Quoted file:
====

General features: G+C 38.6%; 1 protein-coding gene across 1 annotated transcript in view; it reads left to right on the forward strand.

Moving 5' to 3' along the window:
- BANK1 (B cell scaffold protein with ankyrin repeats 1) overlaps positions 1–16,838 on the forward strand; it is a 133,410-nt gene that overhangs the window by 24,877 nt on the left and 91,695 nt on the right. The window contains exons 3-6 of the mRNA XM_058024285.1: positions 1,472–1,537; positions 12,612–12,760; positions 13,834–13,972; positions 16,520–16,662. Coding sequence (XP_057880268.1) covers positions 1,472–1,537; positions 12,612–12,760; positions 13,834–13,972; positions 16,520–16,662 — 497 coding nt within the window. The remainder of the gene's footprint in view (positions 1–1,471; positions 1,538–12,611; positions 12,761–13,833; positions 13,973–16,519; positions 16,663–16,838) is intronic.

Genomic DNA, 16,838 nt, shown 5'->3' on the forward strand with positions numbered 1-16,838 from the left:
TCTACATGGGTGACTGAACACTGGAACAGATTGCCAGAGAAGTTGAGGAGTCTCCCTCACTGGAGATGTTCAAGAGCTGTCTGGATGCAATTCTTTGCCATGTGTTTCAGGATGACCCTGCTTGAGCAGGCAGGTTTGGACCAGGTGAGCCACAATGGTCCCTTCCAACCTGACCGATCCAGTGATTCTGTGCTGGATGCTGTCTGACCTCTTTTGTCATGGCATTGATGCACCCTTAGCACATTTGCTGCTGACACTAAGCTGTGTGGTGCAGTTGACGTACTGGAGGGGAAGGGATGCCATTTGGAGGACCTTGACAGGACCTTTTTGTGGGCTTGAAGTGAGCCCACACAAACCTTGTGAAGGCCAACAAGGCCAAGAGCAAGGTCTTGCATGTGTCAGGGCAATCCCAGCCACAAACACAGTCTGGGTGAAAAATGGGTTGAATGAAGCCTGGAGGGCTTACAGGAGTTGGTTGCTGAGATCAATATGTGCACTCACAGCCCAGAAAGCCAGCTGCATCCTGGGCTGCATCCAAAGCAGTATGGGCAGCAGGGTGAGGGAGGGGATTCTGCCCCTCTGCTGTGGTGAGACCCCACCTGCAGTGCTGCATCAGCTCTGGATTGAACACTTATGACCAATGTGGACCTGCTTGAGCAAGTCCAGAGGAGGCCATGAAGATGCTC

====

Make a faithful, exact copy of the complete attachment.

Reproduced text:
General features: G+C 38.6%; 1 protein-coding gene across 1 annotated transcript in view; it reads left to right on the forward strand.

Moving 5' to 3' along the window:
- BANK1 (B cell scaffold protein with ankyrin repeats 1) overlaps positions 1–16,838 on the forward strand; it is a 133,410-nt gene that overhangs the window by 24,877 nt on the left and 91,695 nt on the right. The window contains exons 3-6 of the mRNA XM_058024285.1: positions 1,472–1,537; positions 12,612–12,760; positions 13,834–13,972; positions 16,520–16,662. Coding sequence (XP_057880268.1) covers positions 1,472–1,537; positions 12,612–12,760; positions 13,834–13,972; positions 16,520–16,662 — 497 coding nt within the window. The remainder of the gene's footprint in view (positions 1–1,471; positions 1,538–12,611; positions 12,761–13,833; positions 13,973–16,519; positions 16,663–16,838) is intronic.

Genomic DNA, 16,838 nt, shown 5'->3' on the forward strand with positions numbered 1-16,838 from the left:
TCTACATGGGTGACTGAACACTGGAACAGATTGCCAGAGAAGTTGAGGAGTCTCCCTCACTGGAGATGTTCAAGAGCTGTCTGGATGCAATTCTTTGCCATGTGTTTCAGGATGACCCTGCTTGAGCAGGCAGGTTTGGACCAGGTGAGCCACAATGGTCCCTTCCAACCTGACCGATCCAGTGATTCTGTGCTGGATGCTGTCTGACCTCTTTTGTCATGGCATTGATGCACCCTTAGCACATTTGCTGCTGACACTAAGCTGTGTGGTGCAGTTGACGTACTGGAGGGGAAGGGATGCCATTTGGAGGACCTTGACAGGACCTTTTTGTGGGCTTGAAGTGAGCCCACACAAACCTTGTGAAGGCCAACAAGGCCAAGAGCAAGGTCTTGCATGTGTCAGGGCAATCCCAGCCACAAACACAGTCTGGGTGAAAAATGGGTTGAATGAAGCCTGGAGGGCTTACAGGAGTTGGTTGCTGAGATCAATATGTGCACTCACAGCCCAGAAAGCCAGCTGCATCCTGGGCTGCATCCAAAGCAGTATGGGCAGCAGGGTGAGGGAGGGGATTCTGCCCCTCTGCTGTGGTGAGACCCCACCTGCAGTGCTGCATCAGCTCTGGATTGAACACTTATGACCAATGTGGACCTGCTTGAGCAAGTCCAGAGGAGGCCATGAAGATGCTC